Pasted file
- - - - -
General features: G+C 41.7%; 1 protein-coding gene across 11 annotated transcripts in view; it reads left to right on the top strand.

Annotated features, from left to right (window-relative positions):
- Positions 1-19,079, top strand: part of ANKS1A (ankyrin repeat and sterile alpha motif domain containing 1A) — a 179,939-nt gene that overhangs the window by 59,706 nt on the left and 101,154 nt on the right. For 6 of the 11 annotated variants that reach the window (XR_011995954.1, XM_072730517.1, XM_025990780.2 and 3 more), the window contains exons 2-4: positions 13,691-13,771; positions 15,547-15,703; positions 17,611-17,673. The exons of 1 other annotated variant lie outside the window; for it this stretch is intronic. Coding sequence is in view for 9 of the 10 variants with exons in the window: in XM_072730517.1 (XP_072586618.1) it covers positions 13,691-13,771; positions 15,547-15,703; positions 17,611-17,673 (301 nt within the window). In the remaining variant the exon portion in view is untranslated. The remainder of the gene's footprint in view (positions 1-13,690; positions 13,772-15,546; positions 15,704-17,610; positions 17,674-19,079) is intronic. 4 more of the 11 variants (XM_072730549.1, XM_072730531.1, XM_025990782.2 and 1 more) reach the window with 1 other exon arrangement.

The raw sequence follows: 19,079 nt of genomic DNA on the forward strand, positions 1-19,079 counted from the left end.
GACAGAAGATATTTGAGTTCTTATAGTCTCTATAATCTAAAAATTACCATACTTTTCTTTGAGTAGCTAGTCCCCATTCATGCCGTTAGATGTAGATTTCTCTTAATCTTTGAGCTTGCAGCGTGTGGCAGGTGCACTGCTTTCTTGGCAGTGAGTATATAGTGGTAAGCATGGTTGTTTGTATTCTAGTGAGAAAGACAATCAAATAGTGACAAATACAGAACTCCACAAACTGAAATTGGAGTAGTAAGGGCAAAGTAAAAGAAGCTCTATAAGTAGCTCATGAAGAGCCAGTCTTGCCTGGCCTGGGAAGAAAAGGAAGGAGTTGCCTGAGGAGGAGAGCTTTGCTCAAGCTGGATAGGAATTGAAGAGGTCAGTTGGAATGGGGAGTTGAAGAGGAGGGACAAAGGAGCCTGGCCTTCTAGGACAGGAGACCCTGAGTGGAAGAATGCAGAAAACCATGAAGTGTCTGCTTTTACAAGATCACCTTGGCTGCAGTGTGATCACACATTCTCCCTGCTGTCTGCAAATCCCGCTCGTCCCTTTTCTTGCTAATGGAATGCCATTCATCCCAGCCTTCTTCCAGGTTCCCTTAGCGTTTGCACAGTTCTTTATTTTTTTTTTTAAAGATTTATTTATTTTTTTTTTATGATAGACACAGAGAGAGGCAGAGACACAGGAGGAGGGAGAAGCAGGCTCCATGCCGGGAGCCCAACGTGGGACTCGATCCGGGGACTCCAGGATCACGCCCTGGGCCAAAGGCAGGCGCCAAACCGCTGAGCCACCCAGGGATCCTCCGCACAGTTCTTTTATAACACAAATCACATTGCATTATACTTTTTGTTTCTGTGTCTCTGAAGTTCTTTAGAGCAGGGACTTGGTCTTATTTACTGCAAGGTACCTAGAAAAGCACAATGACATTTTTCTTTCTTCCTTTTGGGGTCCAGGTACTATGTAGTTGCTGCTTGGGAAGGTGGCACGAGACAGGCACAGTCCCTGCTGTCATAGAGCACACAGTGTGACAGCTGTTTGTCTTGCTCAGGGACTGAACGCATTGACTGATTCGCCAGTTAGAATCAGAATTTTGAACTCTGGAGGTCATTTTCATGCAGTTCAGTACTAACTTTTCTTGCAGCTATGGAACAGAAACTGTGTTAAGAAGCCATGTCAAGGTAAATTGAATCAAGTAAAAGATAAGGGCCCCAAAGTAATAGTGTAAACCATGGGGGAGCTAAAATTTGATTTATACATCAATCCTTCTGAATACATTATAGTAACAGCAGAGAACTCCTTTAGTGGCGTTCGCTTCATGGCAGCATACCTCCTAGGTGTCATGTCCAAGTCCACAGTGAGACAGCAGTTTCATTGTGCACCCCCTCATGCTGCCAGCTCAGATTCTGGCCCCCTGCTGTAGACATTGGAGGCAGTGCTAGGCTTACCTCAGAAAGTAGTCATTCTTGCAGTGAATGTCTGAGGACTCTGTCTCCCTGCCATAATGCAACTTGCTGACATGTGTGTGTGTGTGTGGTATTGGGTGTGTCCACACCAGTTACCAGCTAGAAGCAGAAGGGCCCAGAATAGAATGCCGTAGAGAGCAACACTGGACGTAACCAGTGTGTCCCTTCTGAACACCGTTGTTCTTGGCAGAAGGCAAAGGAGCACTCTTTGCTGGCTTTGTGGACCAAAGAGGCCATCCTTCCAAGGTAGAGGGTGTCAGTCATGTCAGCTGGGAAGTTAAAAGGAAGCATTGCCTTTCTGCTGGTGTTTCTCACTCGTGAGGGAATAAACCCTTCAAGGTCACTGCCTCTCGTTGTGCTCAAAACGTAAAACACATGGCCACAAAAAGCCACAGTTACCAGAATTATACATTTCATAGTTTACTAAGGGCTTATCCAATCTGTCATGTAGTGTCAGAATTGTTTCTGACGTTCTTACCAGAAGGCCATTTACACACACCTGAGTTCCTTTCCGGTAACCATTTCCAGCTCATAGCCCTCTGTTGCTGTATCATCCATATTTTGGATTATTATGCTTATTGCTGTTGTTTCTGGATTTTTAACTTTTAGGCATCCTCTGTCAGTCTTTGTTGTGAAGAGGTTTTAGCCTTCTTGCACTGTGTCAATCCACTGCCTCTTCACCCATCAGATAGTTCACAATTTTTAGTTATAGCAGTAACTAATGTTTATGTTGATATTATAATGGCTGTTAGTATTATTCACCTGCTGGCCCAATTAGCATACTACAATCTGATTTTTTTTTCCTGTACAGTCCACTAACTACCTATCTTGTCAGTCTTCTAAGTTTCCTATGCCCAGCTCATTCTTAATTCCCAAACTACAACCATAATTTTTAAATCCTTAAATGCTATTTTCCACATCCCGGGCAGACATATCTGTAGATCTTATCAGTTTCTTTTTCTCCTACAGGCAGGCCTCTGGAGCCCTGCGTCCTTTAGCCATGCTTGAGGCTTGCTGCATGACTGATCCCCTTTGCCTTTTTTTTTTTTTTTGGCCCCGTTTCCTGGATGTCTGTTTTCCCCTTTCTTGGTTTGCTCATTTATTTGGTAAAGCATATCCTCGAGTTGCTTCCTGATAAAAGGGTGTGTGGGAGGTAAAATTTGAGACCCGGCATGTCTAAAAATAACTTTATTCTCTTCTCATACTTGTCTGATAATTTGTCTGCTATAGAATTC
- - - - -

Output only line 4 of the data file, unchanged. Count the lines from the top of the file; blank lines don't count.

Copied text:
The raw sequence follows: 19,079 nt of genomic DNA on the forward strand, positions 1-19,079 counted from the left end.